Microsoft CEO Satya Nadella Says Company Supports Race Protests and Promises More Diversity – WinBuzzer
Over the last few weeks, a spotlight has been shone on racial tension in the United States and the divide that still remains. Driven by the murder of George Floyd by Minneapolis police, protests have extended to other nations. Microsoft has now offered its support to the Black Lives Matter movement that is seeking change in racial inequality.
In an open letter sent to employees and customers, Microsoft CEO Satya Nadella said the company stand beside protestors seeking real change. Furthermore, he said Microsoft will do more to drive inclusiveness within the company.
It’s probably better to simple post the full letter rather than attempt to analyze it. Check out the full text below:
“An email from CEO Satya Nadella to Microsoft employees:
Seeing injustice in the world calls us all to take action, as individuals and as a company. Sometimes this action is personal – what do I do to change? Sometimes it is organizational – what changes do I need to make around me? And sometimes it is reflected into the world – what can we do as a company to accelerate the change we desire? As we see the everyday racism, bias and violence experienced by the Black and African American community, the tragic and horrific murders of so many, the violence in cities across the US, it is time for us to act in all arenas. As I shared in our Employee Town Hall last week, each of us – starting with me and the senior leaders at the company – has a role to play. We cannot episodically wake up when a new tragedy occurs. A systemic problem requires a holistic response.
I am heartbroken by the deep pain our communities are feeling. The results of systemic racism, which have impacted opportunities and exacerbated injustices for Black and African American communities, urge me to consider my own role as a leader. I must continue my journey of understanding and empathy and examine actions I take, or don’t take, every day. Listening and learning from my Black and African American colleagues is helping me develop a better understanding of their experience. And I take accountability for my own continued learning on the realities of privilege, inequity and race and modeling the behavior I want to see in the world.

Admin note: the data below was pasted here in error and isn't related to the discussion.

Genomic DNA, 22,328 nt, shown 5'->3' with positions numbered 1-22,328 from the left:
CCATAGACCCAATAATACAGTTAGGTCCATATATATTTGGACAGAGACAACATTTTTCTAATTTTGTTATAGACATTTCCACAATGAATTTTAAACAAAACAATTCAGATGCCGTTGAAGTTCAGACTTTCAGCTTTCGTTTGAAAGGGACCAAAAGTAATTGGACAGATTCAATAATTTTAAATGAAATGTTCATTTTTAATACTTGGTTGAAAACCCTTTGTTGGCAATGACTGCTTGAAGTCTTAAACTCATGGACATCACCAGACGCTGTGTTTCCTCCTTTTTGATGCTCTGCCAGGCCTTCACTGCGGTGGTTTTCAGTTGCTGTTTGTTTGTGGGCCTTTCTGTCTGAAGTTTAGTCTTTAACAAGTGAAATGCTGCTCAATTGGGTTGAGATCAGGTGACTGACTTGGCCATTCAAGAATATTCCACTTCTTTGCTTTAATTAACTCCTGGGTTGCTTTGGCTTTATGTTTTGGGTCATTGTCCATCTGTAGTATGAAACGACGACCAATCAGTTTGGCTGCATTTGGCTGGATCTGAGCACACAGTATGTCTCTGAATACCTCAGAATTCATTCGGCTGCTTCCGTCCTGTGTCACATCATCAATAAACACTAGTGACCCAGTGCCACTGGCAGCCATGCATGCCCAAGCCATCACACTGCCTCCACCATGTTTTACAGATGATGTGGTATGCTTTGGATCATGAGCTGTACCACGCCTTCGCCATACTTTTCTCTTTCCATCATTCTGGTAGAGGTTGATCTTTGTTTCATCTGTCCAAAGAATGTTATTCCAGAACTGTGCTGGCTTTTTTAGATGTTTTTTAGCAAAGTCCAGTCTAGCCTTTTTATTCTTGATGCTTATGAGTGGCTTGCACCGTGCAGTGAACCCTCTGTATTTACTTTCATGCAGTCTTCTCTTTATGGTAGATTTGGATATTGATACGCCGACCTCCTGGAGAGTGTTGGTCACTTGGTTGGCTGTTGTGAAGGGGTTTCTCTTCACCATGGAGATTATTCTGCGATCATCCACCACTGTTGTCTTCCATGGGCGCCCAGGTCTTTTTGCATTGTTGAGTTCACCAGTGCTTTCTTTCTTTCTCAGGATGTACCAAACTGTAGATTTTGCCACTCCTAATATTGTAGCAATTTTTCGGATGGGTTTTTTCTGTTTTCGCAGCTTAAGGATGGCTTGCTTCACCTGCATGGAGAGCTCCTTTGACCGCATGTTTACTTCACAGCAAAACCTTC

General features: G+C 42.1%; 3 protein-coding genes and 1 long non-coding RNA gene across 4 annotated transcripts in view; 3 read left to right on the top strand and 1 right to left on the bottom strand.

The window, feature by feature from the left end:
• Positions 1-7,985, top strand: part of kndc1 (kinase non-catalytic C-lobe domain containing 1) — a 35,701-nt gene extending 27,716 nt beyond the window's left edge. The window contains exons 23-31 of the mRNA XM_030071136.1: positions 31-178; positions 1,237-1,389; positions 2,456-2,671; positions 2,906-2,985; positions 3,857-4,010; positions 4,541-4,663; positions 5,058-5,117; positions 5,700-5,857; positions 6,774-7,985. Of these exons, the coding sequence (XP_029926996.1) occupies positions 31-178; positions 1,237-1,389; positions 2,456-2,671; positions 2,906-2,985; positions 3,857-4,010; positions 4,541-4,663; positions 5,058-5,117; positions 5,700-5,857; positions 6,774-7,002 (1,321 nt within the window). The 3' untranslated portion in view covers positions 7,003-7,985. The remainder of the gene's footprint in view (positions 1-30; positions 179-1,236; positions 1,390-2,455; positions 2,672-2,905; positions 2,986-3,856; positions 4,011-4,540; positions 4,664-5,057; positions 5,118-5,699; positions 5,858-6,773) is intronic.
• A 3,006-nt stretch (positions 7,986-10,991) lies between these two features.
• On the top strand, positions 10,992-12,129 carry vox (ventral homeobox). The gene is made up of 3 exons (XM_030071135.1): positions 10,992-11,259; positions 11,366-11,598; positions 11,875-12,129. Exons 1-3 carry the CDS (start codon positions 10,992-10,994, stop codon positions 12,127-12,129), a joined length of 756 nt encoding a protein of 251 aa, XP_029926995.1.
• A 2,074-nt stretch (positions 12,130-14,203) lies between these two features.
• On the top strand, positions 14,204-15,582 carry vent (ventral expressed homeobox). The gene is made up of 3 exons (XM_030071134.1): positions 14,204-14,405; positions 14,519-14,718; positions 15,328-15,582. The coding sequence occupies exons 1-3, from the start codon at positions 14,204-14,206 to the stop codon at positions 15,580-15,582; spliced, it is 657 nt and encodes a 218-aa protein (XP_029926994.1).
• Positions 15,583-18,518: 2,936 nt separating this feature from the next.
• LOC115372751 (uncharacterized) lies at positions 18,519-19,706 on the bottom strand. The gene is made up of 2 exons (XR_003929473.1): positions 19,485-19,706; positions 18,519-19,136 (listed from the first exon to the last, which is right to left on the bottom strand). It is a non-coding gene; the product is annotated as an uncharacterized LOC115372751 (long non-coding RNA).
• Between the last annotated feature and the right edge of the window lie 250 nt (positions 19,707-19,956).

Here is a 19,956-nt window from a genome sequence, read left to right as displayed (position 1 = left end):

As a company, we need to look inside, examine our organization, and do better. For us to have the permission to ask the world to change, we must change first. We have to embrace the same speed and mindset that we do in anticipating and building for future technological shifts. Each day, we work to bridge the gap between the culture we espouse and our daily lived experience, but we must do more and do it faster. In order to be successful as a business in empowering everyone on the planet, we need to reflect the world we serve. This is our commitment; we have goals and programs to improve representation in all roles and at all levels. We’re investing in the talent pipeline broadly, as we’ve expanded our connections with Historically Black Colleges and Universities. We also have to create an environment where all voices are heard and valued, that’s why inclusion is a core priority for each one of us. I ask each of us to recommit to our shared D&I priority, participate in our inclusion learning programs, use the tools and resources we have shared on becoming an effective ally for others. We have the capabilities to make Microsoft more diverse and inclusive, but we must do the work.